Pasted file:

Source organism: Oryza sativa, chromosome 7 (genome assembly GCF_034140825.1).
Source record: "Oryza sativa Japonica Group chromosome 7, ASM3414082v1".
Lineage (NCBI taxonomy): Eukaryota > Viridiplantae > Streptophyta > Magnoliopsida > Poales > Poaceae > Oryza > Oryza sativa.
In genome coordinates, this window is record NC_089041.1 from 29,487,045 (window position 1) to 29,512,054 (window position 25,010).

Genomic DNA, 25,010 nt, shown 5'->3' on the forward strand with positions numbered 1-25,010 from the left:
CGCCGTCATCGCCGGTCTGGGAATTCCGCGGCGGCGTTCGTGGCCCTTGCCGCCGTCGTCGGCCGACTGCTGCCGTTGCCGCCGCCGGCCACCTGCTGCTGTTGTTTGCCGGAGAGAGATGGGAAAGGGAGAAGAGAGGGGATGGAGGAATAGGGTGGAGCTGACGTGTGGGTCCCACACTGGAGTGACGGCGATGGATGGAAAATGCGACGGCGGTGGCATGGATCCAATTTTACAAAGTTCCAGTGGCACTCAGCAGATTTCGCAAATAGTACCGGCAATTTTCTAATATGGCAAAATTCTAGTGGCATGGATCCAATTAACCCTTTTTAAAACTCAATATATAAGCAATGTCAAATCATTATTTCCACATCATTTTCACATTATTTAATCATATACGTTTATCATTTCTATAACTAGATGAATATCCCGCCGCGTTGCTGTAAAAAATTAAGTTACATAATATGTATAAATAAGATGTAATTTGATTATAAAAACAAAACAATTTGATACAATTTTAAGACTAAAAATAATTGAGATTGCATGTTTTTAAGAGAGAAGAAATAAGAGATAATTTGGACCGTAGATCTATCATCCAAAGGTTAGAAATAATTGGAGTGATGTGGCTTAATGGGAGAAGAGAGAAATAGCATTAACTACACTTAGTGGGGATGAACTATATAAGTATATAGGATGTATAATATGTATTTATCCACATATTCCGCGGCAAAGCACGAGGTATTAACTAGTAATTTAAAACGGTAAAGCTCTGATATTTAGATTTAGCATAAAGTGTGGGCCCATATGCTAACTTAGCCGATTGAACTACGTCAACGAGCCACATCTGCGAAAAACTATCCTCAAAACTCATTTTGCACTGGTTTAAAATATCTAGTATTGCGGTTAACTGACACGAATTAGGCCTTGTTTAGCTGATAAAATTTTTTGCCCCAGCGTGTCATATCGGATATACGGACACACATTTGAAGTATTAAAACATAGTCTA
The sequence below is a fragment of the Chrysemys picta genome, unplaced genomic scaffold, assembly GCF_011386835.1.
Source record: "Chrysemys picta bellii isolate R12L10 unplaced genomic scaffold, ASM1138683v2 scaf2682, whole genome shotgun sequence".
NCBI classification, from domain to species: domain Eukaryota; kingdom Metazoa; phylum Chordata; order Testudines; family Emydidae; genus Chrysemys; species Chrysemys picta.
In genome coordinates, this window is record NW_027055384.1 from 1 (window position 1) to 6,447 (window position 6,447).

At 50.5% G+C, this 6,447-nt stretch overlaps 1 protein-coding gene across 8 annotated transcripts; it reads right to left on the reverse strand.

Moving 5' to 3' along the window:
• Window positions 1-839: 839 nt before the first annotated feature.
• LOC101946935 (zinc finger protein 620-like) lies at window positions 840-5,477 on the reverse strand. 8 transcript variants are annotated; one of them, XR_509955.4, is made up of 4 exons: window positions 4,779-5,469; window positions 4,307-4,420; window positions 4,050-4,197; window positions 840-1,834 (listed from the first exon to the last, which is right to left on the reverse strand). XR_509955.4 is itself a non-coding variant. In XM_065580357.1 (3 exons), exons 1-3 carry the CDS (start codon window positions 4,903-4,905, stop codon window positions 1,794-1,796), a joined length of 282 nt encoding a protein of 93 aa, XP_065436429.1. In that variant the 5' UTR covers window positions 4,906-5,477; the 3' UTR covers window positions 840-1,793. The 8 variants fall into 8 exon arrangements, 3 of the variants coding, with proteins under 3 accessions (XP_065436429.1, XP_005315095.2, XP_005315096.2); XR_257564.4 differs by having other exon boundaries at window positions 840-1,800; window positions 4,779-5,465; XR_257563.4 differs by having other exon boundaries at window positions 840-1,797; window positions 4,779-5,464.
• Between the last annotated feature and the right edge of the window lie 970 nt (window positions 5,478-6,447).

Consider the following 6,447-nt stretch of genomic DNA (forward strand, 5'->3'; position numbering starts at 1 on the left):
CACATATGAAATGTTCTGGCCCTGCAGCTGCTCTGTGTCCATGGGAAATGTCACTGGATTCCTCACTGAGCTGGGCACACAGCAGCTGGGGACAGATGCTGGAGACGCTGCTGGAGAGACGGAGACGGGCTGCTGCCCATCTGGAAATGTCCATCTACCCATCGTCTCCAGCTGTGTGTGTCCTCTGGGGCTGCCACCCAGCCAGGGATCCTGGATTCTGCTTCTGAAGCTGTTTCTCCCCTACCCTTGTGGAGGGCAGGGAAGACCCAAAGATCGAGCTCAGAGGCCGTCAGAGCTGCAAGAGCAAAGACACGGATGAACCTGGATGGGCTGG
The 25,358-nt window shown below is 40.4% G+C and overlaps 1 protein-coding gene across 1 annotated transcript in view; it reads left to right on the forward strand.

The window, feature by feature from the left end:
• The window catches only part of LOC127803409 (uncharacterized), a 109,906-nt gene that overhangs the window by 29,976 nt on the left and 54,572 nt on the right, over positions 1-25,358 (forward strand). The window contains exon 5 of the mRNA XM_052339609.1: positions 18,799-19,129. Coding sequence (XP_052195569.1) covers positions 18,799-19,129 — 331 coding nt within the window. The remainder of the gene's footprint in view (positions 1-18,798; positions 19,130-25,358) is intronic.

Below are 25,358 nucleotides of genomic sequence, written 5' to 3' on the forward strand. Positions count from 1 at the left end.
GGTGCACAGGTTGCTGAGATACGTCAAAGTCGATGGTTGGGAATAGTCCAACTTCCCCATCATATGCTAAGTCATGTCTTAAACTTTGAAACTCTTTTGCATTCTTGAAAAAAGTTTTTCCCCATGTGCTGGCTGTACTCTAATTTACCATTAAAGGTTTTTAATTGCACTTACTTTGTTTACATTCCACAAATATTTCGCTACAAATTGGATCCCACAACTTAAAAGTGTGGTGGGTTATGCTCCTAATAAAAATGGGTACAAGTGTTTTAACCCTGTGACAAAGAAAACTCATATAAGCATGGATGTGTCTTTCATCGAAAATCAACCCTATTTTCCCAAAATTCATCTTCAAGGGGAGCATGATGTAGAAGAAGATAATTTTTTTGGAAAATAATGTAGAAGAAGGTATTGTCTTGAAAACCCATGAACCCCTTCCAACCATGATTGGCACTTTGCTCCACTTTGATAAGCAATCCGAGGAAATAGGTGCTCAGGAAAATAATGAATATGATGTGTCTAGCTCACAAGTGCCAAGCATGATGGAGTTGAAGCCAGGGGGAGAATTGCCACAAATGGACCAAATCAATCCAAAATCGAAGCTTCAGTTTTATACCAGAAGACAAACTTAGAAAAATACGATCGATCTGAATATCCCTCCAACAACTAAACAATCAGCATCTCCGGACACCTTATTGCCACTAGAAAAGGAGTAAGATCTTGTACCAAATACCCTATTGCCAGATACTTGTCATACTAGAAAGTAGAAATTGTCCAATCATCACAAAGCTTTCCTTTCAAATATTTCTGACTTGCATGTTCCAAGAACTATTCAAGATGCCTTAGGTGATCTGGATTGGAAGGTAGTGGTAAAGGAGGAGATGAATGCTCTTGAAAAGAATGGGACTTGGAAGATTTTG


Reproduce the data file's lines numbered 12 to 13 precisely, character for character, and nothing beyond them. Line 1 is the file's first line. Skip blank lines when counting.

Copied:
Moving 5' to 3' along the window:
• Window positions 1-839: 839 nt before the first annotated feature.